Algae and LECA: Is It Harmful?

You’ll probably notice some algae once you’ve had a plant in LECA with a clear vessel. It’s that pesky green coating. The good news is that algae is seldom harmful to your plant. But it can be visually unappealing, and there are a few things you can do to prevent it.

The easiest answer is; don’t use clear jars. It sounds obvious, but it’s the only surefire way to prevent it. The cache pot method should prevent algae growth, assuming the outside pot is not clear. Since I’m someone who loves using clear vessels, I’ve had to learn to embrace the algae. There are a few things that I do to help deal with it.

Firstly, repot it once it gets bad; I had a Paraiso Verde in a glass cup that ended up with a thick coating of green slime along the whole vessel; even once I repotted it, the algae was so bad it was stuck on the roots.

As you can see in the pic below, the algae is still all over the roots even though it’s been repotted.

plant in leca with algae

In the future, I plan to not wait as long to repot it if algae is really building up. That being said, constantly repotting isn’t great for your plants either. I’ll generally let the algae build up in smaller vessels and wait until the plant needs to be upgraded to deal with it.

I also tend to mostly use clear vessels for smaller plants, which outgrow their containers quicker and need to be upgraded sooner. This is the easiest way to prevent it, in my experience.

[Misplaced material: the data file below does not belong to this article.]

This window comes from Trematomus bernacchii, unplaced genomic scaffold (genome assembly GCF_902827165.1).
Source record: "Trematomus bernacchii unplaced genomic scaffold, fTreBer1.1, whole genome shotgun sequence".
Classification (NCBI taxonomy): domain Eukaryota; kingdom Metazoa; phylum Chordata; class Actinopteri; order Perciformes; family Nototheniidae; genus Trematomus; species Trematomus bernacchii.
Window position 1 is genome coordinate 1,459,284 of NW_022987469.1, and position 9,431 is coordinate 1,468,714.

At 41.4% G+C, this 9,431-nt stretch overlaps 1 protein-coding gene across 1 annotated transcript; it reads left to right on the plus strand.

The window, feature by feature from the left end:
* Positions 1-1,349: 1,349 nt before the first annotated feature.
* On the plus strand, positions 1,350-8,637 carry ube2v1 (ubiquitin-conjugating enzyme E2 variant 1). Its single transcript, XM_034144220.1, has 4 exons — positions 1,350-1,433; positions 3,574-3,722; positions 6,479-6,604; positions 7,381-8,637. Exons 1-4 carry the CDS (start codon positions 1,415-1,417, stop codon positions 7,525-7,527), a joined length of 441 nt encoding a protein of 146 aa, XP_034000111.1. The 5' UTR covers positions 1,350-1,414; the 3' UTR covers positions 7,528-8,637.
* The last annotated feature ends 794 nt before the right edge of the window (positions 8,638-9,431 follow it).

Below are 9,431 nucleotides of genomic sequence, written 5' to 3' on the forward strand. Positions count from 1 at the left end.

My peace lily is the only plant I have in a large clear container (actually a trash can off Amazon, which works flawlessly). I just ended up putting it on a bottom shelf so you don’t see the algae buildup as much.

Ensure you are cleaning your LECA between repots; it helps kill the algae and delay more buildup and is also just a good practice in general. I got into detail about how I wash my LECA here. Also, I’ve noticed that direct sunlight or very high-powered grow lights promote algae growth. Remember that low-light plants will have less buildup in transparent vessels.

Some people use hydrogen peroxide to try and manage the algae, which does work. I will generally do this if I notice it getting bad but don’t want to change its vessel right away. Hydrogen peroxide is generally good for your plants anyways, it increases oxygen.

I have cut off some of the algae covered roots when repotting on occasion, though I generally don’t. I tend to leave healthy roots alone if possible, but it can be done if necessary.

I did try adding some AlgeaFix, which is a product to control algae build up in fish tanks, as an experiment. It did nothing noticeable, but didn’t hurt my plant either.

Overall, I tend to embrace the algae in my smaller clear vessels, but avoiding clear vessels might be the best idea if it bothers you cosmetically.

Feel free to message or DM me with questions. Love to talk all things plant and will gladly help you on your plant journey.

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